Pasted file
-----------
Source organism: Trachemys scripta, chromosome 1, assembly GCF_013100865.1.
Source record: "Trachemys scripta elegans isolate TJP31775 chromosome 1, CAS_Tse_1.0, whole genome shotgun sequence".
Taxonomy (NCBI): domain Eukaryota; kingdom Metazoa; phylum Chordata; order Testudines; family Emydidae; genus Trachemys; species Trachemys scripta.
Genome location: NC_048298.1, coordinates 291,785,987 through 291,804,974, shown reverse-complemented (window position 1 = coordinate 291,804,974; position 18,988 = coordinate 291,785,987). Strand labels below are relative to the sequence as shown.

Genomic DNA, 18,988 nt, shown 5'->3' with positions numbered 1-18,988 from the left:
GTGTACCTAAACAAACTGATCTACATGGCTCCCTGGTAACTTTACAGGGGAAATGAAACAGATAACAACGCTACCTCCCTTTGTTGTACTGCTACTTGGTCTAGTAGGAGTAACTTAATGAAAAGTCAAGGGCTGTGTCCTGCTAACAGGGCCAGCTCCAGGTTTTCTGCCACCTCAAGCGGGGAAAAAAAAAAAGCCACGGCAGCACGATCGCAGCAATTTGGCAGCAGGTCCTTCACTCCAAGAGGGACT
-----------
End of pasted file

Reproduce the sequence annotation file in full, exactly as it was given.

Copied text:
Source organism: Trachemys scripta, chromosome 1, assembly GCF_013100865.1.
Source record: "Trachemys scripta elegans isolate TJP31775 chromosome 1, CAS_Tse_1.0, whole genome shotgun sequence".
Taxonomy (NCBI): domain Eukaryota; kingdom Metazoa; phylum Chordata; order Testudines; family Emydidae; genus Trachemys; species Trachemys scripta.
Genome location: NC_048298.1, coordinates 291,785,987 through 291,804,974, shown reverse-complemented (window position 1 = coordinate 291,804,974; position 18,988 = coordinate 291,785,987). Strand labels below are relative to the sequence as shown.

Genomic DNA, 18,988 nt, shown 5'->3' with positions numbered 1-18,988 from the left:
GTGTACCTAAACAAACTGATCTACATGGCTCCCTGGTAACTTTACAGGGGAAATGAAACAGATAACAACGCTACCTCCCTTTGTTGTACTGCTACTTGGTCTAGTAGGAGTAACTTAATGAAAAGTCAAGGGCTGTGTCCTGCTAACAGGGCCAGCTCCAGGTTTTCTGCCACCTCAAGCGGGGAAAAAAAAAAAGCCACGGCAGCACGATCGCAGCAATTTGGCAGCAGGTCCTTCACTCCAAGAGGGACT